Acclaimed novelist and short story writer J. California Cooper has died at the age of 82. The award-winning writer’s well-known works include the novels Family and Some People, Some Other Place and the short story collection Homemade Love.
Cooper led a storied life herself which included a variety of jobs such as manicurist and Alaskan pipeline teamster before realizing her dream of being a professional writer. Throughout her varied employment, she was constantly writing and achieved success initially as a playwright. But it wasn’t until Pulitzer Prize winning author Alice Walker attended one of her plays and encouraged Cooper to try her hand at novels and short stories that Cooper’s writing path changed course.
Walker was a catalyst in Cooper’s career but her unpretentious and informal storytelling style helped her develop legions of devoted fans including new readers who continue to find her work relevant and enjoyable. One such aficionado is National Book Award-winning poet Nikki Giovanni, who has called Cooper "my favorite storyteller." Cooper was also critically praised and awards bestowed upon her include the James Baldwin Writing Award and the Literary Lion Award from the American Library Association.
Books, music, food and drink – what’s not to love? Be sure to visit the 19th annual Baltimore Book Festival taking place September 26-28 featuring an array of appealing authors, walking tours, children’s activities and so much more. The festival is relocating to the Inner Harbor and the exciting lineup boasts more than 200 authors participating in readings and panel discussions. There will also be fun for kids, including storytellers and crafts. Live music will be playing as adults enjoy sampling beer and wine selections and the wide assortment of food choices.
With the event spread across a variety of tents, stages and pavilions, there is truly something for every reader of every age. Highlights include the Charm City Comic Book Pavilion which offers the opportunity to not only browse books and collectibles but also to talk with professional comic book creators and game designers. The Literary Salon showcases popular authors with readings, book signings and presentations which allow for audience interaction. One Maryland One Book author Reyna Grande will speak about this year’s selection, The Distance Between Us. Other featured authors include Alice McDermott, Andre DuBus, Marissa Meyer, Tavis Smiley and Chuck Klosterman — and the list goes on!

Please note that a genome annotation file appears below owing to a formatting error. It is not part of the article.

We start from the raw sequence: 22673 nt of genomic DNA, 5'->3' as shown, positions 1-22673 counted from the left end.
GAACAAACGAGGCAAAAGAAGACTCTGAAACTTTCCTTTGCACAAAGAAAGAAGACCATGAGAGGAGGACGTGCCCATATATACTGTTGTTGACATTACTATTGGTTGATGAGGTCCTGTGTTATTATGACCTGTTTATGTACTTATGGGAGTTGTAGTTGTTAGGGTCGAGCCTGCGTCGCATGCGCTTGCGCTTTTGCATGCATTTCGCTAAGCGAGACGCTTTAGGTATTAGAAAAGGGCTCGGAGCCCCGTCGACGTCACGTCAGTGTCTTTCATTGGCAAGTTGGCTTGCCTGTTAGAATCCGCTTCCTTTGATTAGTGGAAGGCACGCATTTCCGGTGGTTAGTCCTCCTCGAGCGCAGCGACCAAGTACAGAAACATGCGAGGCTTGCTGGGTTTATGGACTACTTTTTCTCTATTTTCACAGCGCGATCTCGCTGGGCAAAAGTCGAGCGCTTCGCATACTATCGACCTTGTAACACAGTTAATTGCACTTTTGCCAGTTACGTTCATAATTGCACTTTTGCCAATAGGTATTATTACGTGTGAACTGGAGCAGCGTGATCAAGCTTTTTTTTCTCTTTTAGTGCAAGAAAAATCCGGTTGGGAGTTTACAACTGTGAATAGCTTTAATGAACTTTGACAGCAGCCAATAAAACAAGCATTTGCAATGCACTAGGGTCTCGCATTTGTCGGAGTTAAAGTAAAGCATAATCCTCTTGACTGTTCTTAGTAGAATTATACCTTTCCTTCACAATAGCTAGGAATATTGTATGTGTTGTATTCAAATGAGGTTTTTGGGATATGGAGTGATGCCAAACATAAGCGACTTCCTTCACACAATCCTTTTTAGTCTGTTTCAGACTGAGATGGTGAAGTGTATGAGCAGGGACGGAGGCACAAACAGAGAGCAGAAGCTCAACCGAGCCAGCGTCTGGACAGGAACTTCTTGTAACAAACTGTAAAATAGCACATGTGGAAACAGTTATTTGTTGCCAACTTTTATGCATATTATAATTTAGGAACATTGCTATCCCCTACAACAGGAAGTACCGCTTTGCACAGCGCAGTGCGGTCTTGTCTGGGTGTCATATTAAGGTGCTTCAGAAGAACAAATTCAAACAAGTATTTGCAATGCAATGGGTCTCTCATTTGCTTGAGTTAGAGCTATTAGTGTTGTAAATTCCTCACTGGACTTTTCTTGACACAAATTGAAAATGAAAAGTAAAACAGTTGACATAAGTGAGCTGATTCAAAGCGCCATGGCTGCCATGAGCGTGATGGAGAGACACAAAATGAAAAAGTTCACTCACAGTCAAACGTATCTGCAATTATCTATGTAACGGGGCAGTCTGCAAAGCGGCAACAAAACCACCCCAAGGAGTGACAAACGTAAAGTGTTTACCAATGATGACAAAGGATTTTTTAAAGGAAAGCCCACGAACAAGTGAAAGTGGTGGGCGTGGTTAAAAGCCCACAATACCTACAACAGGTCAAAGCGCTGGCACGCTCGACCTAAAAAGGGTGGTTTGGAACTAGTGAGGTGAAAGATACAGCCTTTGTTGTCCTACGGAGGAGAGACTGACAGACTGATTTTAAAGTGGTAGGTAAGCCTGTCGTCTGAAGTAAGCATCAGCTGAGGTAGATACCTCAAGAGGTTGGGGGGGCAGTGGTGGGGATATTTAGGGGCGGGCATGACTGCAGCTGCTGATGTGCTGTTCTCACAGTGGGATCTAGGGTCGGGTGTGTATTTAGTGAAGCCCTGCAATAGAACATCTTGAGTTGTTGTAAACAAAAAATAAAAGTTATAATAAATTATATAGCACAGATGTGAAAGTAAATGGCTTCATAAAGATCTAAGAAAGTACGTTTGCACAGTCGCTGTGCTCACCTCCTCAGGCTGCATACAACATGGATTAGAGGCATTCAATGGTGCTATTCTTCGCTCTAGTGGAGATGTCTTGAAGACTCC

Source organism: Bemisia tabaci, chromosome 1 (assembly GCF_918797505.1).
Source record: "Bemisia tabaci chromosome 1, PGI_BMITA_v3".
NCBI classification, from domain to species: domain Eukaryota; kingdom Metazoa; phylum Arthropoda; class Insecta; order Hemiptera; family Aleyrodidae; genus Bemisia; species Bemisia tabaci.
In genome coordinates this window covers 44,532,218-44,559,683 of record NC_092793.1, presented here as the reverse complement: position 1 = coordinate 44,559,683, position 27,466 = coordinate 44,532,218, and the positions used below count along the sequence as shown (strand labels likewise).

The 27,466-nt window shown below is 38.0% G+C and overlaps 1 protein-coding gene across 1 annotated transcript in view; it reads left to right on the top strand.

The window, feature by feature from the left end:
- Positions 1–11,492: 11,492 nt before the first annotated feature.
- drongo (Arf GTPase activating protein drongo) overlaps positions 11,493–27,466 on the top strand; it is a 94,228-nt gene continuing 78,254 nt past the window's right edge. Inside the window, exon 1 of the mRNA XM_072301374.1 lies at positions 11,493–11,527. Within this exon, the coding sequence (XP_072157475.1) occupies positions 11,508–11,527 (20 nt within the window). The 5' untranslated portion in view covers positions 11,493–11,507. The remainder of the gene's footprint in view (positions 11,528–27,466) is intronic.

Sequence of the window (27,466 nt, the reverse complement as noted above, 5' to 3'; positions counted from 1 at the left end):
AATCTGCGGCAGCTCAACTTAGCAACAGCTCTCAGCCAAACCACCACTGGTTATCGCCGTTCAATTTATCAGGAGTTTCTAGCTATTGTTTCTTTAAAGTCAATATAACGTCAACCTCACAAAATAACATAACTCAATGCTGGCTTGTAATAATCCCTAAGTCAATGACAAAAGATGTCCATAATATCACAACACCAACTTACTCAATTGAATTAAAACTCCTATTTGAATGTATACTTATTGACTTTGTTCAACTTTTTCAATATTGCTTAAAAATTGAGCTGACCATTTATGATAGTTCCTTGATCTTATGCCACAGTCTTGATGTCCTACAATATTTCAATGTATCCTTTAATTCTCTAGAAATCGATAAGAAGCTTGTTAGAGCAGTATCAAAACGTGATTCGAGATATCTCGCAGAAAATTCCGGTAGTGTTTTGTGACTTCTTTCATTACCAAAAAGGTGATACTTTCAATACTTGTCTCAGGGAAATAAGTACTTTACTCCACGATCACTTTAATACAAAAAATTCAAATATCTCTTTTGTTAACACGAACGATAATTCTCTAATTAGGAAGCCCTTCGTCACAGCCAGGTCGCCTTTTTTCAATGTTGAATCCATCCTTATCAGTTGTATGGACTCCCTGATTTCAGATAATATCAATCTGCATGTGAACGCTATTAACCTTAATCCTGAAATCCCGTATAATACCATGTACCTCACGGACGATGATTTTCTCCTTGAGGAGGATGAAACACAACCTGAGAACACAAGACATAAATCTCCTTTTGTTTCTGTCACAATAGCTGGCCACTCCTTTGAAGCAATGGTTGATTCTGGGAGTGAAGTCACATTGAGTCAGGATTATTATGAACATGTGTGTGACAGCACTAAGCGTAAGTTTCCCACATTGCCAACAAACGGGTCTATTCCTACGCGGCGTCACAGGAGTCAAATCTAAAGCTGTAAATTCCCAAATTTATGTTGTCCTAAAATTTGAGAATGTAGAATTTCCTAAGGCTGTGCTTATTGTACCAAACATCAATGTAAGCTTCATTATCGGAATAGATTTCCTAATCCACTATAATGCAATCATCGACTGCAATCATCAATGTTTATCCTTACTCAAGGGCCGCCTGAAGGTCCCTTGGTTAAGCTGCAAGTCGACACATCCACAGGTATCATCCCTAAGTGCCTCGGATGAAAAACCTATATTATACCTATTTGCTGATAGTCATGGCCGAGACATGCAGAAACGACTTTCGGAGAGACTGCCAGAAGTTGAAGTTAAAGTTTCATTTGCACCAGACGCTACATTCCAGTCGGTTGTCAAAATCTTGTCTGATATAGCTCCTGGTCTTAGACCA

But it’s the Food for Thought Stage that has my mouth watering! Featured chef/cookbook authors include Jessica Merchant, Chloe Coscarelli and faces familiar to reality television – the Beekman Boys and Kathy Wakile of Real Housewives of New Jersey. This scintillating tent will serve up a weekend of celebrity chefs and authors, delicious food demos, recipes and cooking tips. Be sure to check out the Baltimore Book Festival online, which offers a comprehensive listing of events to make the most of your festival experience.
Lauren Oliver, bestselling author of popular teen novels Before I Fall and the Delirium Trilogy, makes her leap into the adult literary scene with Rooms, a haunting story narrated by two ghosts. After Richard Walker dies, his embittered ex-wife and two children arrive at his mansion to claim their inheritance. But the house also comes with two ghosts, Alice and Sandra, who are deeply rooted to the house. As their connection unfolds, so too does the Walker family’s woes in this gripping novel about secrets, lies and family. Oliver recently spoke with Between the Covers on Rooms, shopping and more.
Between the Covers: Rooms is an imaginative and gripping tale of the living and the dead, and you tell the stories from both worlds seamlessly and realistically. What was your inspiration? Do you believe in ghosts?
Lauren Oliver: Thank you! I don’t think I believe in ghosts in the traditional sense. Then again, I’m not actively a disbeliever, and several of my novels for younger readers deal with visions of the afterlife. So I’d certainly say it’s an area of deep curiosity. Mortality in general, and the meaning we make of life, really interests me, maybe because I wasn’t raised in any particular religion and had to kind of untangle that stuff for myself.
BTC: Alice and Sandra, the resident ghosts, are the narrators of this spellbinding story. What drove this creative decision? Was it challenging to create ghostly characters with such distinct voices?
LO: It was immensely challenging, not because I knew they had to have distinct voices and characteristics but because of their physical limitations. They’re really spectators. They’re almost incapable of interacting with or influencing the central action. So in that way there’s something theatrical about the novel–it’s as if Alice and Sandra are watching a play. Initially, I was inspired by the idea not of ghosts per se but of a house that absorbs and can reflect back memories–I wanted to render a literal depiction of a “memory palace,” which is a pneumonic device for storing information.
BTC: The remaining Walkers – Caroline, Minna and Trenton – are the epitome of dysfunctional. Why put these three troubled characters in the same house as the ghosts? What was it about Trenton that made him the only human who senses the ghosts?
LO: Well, truly highly functional people with no issues to explore probably don’t belong as protagonists in a novel, since novels are really about character development and character collisions and crises. To be honest, although the Walkers are certainly a troubled family, they don’t seem hugely more troubled than other families I know. So maybe I just know a lot of dysfunctional families! And in Trenton’s case, I think that his interaction with and attraction to death makes him able to perceive the ghosts where the other family members can’t.